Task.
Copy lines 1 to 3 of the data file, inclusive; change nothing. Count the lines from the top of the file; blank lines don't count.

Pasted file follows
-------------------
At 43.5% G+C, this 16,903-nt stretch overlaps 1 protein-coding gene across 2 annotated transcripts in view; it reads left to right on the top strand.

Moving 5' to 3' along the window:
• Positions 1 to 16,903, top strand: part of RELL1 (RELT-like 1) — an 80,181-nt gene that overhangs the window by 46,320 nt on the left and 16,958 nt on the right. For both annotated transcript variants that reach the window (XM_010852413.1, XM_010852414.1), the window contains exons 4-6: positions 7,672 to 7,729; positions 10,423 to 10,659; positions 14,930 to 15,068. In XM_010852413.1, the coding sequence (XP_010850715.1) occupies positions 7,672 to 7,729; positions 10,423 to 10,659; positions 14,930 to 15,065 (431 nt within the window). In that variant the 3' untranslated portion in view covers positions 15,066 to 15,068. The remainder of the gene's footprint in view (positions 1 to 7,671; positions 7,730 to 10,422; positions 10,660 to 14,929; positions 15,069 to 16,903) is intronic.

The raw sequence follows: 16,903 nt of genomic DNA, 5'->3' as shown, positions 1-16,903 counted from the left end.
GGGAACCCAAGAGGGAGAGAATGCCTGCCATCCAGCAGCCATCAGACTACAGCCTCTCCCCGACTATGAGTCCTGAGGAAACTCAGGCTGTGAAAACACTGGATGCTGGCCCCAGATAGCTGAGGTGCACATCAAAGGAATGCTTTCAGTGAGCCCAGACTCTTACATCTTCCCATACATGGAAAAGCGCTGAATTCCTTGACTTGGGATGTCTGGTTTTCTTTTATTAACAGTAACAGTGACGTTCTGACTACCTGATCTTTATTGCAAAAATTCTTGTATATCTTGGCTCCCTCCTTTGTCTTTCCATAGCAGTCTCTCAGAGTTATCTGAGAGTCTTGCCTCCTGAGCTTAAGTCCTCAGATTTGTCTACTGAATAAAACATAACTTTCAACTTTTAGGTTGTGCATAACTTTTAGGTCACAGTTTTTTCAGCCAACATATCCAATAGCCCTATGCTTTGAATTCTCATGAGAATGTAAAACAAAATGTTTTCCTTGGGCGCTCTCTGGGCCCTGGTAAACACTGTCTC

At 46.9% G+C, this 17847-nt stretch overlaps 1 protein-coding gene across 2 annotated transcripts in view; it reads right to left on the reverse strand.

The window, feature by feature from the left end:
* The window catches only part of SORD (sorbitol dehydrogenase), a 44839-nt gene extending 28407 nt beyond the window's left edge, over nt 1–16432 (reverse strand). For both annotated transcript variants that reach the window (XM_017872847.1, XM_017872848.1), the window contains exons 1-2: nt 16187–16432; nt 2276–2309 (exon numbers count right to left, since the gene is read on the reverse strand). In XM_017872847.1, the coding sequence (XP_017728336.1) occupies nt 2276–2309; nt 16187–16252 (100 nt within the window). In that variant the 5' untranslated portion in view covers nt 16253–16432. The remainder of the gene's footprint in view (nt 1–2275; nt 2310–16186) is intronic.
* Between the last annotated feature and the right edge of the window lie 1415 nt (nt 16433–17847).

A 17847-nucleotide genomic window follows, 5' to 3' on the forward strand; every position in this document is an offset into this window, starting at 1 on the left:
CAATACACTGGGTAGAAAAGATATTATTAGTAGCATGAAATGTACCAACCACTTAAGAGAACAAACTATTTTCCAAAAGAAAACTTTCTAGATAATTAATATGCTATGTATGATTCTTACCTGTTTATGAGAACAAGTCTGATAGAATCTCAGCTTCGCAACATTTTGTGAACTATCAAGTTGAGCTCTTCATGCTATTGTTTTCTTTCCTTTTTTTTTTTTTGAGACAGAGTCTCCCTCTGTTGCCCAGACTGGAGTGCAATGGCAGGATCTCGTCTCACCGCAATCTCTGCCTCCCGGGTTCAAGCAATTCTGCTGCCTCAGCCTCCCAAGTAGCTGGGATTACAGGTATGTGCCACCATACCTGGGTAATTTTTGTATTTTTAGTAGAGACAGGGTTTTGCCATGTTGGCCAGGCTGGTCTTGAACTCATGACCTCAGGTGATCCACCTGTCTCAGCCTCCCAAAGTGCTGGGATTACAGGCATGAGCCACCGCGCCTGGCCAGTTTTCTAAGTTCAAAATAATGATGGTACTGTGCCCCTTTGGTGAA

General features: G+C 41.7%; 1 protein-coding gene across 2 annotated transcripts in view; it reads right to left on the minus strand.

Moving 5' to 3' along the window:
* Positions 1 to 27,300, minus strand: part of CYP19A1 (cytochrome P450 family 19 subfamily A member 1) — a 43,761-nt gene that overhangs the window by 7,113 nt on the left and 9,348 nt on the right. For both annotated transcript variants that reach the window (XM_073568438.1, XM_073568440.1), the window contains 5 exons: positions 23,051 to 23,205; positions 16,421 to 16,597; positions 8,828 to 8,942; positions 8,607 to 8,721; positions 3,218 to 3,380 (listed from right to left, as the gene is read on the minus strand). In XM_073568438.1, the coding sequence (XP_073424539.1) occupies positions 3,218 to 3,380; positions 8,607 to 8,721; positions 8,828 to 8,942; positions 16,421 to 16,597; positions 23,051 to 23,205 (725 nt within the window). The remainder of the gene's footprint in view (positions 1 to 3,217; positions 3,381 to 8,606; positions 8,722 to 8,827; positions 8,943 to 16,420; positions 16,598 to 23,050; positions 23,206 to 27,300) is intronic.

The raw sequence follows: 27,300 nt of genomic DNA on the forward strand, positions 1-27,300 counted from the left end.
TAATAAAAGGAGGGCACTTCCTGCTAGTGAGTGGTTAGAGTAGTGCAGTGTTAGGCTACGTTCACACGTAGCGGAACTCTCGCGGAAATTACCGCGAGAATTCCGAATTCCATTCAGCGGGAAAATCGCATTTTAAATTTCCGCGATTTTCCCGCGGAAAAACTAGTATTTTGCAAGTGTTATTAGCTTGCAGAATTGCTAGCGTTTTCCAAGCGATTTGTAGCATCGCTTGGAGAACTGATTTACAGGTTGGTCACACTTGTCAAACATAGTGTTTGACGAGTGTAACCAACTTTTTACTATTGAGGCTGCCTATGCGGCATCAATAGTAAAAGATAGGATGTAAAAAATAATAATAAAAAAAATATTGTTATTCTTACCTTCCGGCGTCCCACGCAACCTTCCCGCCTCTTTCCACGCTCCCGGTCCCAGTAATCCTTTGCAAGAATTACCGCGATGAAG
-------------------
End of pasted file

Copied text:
At 43.5% G+C, this 16,903-nt stretch overlaps 1 protein-coding gene across 2 annotated transcripts in view; it reads left to right on the top strand.

Moving 5' to 3' along the window:
• Positions 1 to 16,903, top strand: part of RELL1 (RELT-like 1) — an 80,181-nt gene that overhangs the window by 46,320 nt on the left and 16,958 nt on the right. For both annotated transcript variants that reach the window (XM_010852413.1, XM_010852414.1), the window contains exons 4-6: positions 7,672 to 7,729; positions 10,423 to 10,659; positions 14,930 to 15,068. In XM_010852413.1, the coding sequence (XP_010850715.1) occupies positions 7,672 to 7,729; positions 10,423 to 10,659; positions 14,930 to 15,065 (431 nt within the window). In that variant the 3' untranslated portion in view covers positions 15,066 to 15,068. The remainder of the gene's footprint in view (positions 1 to 7,671; positions 7,730 to 10,422; positions 10,660 to 14,929; positions 15,069 to 16,903) is intronic.